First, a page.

António Guterres – Secretary General – United Nations says: “I think in any case, this demonstrated that the parties are able to have a constructive dialogue. And this is of course, very good news. But for peace, we still have a long way to go.”

Meanwhile, another important food security agreement was reached between Israel, India, the U.S. and United Arab Emirates. The UAE will invest 2 billion dollars in India, to create what are being described as state of the art, climate smart food parks.

Yair Lapid – interim Prime Minister of Israel says: “We want to change the world for the better, but we are also creating relative advantages for our countries, for our businesses, for our science sector.

The President now heads to Saudi Arabia where he hopes to convince OPEC nations to increase oil production to lower the price of gas. Straight from DC, I’m Ray Bogan. 

Ukraine, Russia, and Turkey have come to a preliminary agreement described as a ray of hope to ease human suffering and hunger around the world. The countries’ deal would allow for the export of grain through the Black Sea.

That important food source for the world, totaling millions of tons, has been stuck in limbo since the war began because shipping routes have been cut off by mines. The shipments would be made possible by a coordination center in Istanbul, joint controls at ports and points of delivery, and assurances of navigational safety through the mines.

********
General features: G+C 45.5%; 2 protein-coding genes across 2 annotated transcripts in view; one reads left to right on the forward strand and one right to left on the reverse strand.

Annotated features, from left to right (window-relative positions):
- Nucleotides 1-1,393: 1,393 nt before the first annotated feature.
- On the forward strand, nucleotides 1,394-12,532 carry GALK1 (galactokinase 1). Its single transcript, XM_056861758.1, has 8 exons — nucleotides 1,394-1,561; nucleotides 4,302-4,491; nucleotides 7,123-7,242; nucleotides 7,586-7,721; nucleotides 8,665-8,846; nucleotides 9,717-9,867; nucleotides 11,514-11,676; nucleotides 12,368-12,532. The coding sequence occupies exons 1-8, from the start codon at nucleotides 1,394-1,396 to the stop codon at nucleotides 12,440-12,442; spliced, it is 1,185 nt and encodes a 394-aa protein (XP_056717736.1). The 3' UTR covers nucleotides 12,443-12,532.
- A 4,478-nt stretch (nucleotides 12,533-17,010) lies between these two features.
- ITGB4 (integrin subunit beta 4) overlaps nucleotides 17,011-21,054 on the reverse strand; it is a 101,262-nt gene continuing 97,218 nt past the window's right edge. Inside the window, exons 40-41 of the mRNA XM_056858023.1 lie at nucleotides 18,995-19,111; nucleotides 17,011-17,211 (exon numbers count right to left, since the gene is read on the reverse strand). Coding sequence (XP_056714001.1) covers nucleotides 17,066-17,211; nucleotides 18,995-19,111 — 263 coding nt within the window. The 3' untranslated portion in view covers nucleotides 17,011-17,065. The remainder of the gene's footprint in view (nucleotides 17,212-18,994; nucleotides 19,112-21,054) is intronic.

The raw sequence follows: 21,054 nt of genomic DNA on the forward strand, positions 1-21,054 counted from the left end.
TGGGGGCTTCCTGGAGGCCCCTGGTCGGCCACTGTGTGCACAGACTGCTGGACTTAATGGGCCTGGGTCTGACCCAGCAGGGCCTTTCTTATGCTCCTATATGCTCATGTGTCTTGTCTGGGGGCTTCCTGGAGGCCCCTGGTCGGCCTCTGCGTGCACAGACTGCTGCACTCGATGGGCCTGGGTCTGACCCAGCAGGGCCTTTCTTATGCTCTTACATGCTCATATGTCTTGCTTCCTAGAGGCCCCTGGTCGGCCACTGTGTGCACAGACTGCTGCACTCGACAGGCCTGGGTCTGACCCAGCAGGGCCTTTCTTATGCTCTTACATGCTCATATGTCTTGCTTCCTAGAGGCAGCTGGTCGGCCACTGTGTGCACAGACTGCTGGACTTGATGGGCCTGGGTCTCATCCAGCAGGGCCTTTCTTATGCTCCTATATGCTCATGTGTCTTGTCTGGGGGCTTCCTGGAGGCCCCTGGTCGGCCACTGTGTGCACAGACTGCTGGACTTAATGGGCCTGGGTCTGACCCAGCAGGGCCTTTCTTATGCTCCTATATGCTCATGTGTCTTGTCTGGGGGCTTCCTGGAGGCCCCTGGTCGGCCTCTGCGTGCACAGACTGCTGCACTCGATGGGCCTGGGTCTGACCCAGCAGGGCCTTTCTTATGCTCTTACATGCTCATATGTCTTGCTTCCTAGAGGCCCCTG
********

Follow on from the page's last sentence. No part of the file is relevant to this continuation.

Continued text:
The Wall Street Journal reported Russia agreed to a ceasefire, allowing for the passage of ships, and Ukrainian vessels would sweep the area for mines so merchant vessels can safely pass. The Turkish navy would inspect incoming vessels to ease Russia’s concerns that the ships picking up grain could first be used to smuggle in weapons.

The United Nations Secretary General said he hopes the agreement will be finalized next week, but he doesn’t necessarily think it will lead to a larger peace deal. 

“I think in any case, this demonstrated that the parties are able to have a constructive dialogue. And this is of course, very good news. But for peace, we still have a long way to go,” U.N. Secretary General António Guterres said. 

Israel, India, the U.S. and United Arab Emirates reached another important food security agreement. The UAE will invest $2 billion in India to create what are being described as state of the art, climate smart food parks. 

“We want to change the world for the better, but we are also creating relative advantages for our countries, for our businesses, for our science sector,” interim Israeli Prime Minister Yair Lapid said.

The U.S. and Israel will allow private companies to lend their expertise to the farmers there to maximize crop yields, reduce food waste and water use. The White House said the goal is to maximize food security in the Middle East and Asia.

“The challenges we face in the world and our world in the 21st century demand that we find new ways of working together, whether it’s dealing with the accelerating climate crisis, which is being felt here in the Middle East every single day, or growing food insecurity and volatile energy markets made worse by Russia’s brutal and unprovoked attack against its neighboring Ukraine,” President Joe Biden said.

The President now heads to Saudi Arabia where he hopes to convince OPEC nations to increase oil production to lower the price of gas.